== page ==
Nov. 7, 2013. Jeld-Wen Field, Portland. Forty-eight minutes into the second half of their Western Conference semifinal second leg against the Seattle Sounders, the Portland Timbers were up 5-1 on aggregate and looking every inch like genuine contenders. Following a road win in the first leg, they had scored three straight goals at home against their most hated rivals.
The Sounders eventually fought back for a more respectable 5-3 aggregate, but the damage was done. For the first time since joining Major League Soccer — and perhaps some time before as well — it seemed the Timbers had finally eclipsed their northern neighbors.
Five months on, and the scales are threatening to tip back in Seattle's favor. The Sounders have had a mixed start to the season, picking up two wins and falling to two losses, but Portland has exited the gate in humiliating fashion, coming up winless in its first four games and entering Saturday's hugely important clash on a two-game losing skid.
Worringly for Timbers fans, the team is still lacking in offense, having scored just three times this year. And of those, the most recent was a fluke own goal from FC Dallas defender Matt Hedges. No Timbers player has found the net since Gaston Fernandez poached a sitter against Chicago 191 minutes of soccer ago. Captain Will Johnson has yet to produce last year's form in terms of midfield play or goal-scoring, and it's a similar story with Diego Valeri, who has yet to produce a goal or assist this season.
Making matters worse, Portland will be without starting goalkeeper Donovan Ricketts, who is still serving a suspension, meaning backup Andrew Weber, who has allowed four goals in 108 minutes of play this season, is slated to start. (To be fair, the first goal of the four was a penalty conceded by Ricketts. And equally fair, the second was a penalty needlessly conceded by Weber.) Thankfully for the Timbers, fullback Michael Harrington's red card was rescinded, leaving the rest of the back line intact for a game that could help define the Timbers' year.
It's odd for a game so early in the season to be so vital, even one as charged as a Cascadia derby. And perhaps it isn't for Seattle. Losing would be embarrassing for the Sounders, and a setback, sure. But for the hosts? A loss, on home turf, to Seattle? Or even a draw, to make it five games without a win? At some point Portland's slow start begins to look like a bad year.
When Caleb Porter's side struck gold in 2013, playing a striking brand of possession soccer, clinching the top seed in the Western Conference and blowing away its biggest rival, it was largely assumed that Portland was ascending to an elite level, becoming a perennial contender like Real Salt Lake or the LA Galaxy, rather than a playoff scrapper.
The nature of MLS' structure largely ensures competitive balace. Luck, momentum, form, confidence — the intangible qualites of a succesful team can make up the relatively modest differences in salary. Take a decently built MLS side, playing a system that fits its personnel with a few key players finding form, and if it gets lucky, the Colorado Rapids win the 2010 MLS Cup, or the San Jose Earthquakes win the 2012 Supporters' Shield.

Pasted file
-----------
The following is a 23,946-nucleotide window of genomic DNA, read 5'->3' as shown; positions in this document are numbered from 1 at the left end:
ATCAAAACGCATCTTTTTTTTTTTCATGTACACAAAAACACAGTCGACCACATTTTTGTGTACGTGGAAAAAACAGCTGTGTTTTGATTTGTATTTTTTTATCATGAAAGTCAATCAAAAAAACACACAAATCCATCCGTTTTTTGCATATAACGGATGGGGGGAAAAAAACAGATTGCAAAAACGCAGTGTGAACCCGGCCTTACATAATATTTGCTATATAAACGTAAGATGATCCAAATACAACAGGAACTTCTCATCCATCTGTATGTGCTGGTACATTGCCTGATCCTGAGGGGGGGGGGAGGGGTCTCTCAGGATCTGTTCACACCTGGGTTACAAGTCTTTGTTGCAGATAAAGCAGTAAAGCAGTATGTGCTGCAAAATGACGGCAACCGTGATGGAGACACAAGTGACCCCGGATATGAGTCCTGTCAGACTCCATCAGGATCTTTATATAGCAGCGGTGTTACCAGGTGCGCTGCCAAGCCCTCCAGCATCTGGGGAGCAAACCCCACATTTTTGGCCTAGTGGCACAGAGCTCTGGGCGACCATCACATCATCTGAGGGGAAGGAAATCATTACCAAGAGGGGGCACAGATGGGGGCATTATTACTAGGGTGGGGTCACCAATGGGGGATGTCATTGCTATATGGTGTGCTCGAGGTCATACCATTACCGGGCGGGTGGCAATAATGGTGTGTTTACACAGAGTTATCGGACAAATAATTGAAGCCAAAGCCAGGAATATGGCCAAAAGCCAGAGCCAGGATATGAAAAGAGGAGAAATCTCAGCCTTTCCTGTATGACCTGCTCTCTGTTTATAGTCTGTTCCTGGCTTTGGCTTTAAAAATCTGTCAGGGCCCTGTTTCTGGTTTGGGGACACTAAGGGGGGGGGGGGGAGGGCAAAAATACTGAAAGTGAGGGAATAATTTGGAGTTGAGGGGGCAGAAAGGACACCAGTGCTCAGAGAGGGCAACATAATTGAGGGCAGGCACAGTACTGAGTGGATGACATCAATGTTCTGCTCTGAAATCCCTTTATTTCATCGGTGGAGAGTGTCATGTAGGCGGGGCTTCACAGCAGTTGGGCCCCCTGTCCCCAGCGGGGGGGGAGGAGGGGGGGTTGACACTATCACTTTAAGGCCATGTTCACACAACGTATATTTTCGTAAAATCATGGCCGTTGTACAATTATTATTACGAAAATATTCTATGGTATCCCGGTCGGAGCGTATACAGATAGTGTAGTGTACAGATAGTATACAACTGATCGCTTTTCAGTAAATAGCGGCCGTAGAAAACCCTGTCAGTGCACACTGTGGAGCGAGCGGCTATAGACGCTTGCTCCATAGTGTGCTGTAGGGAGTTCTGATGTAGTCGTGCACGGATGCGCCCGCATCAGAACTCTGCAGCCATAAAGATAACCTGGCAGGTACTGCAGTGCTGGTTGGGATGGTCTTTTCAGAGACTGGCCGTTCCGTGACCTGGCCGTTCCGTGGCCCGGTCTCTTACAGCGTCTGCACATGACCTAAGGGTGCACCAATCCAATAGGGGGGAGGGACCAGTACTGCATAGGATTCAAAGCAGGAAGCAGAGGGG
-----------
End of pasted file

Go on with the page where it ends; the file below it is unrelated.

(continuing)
The reverse side of this coin is that when those things don't all come together, teams that were nigh invincible in one season may fall short in the next. The 2010 Rapids became the 2011 Rapids and lost in the first round of the playoffs. A year after winning the Supporters' Shield, the San Jose Earthquakes ended up 15 points worse and missed the postseason.
If the Timbers win and go on to recapture last year's magic, the past month can be written off as another slow start, just like last year. And if they can't, the Sounders will be back on top in the Pacific Northwest.
Portland - A 2-1 scoreline flattered the Timbers in their loss to FC Dallas. Portland was outpassed and outscored by a Texan side that has become the early front-runner. With the lone goal in reply coming from a bizarre own goal, the question marks over the Portland attack grow more and more menacing.
Coming up: The big one. Home to Seattle with three points, bragging rights and plenty of momentum on the line. Saturday, 12 p.m. PT, NBCSN.
Seattle - A late goal saw the 10-man Sounders slip to a 2-1 defeat aginst the Columbus Crew when Justin Meram was allowed to pick his shot on the edge of the area following a short corner. Note to Seattle: No free shots on goal from 18 yards away.
Coming up: The Sounders will be without defender Djimi Traore against Portland after his red card against Columbus. A win would go along way toward easing last year's playoff loss. Saturday, 12 p.m. PT, NBCSN.
Vancouver - An early goal from Jordan Harvey and a Kenny Miller penalty saw off a tough Houston Dynamo side 2-1. Darren Mattocks is still looking for his first goal of the year, but he did manage to draw the penalty.
Coming up: The Colorado Rapids visit to test Vancouver's unblemished home record. Saturday, 3:30 p.m. PT, MLS Live.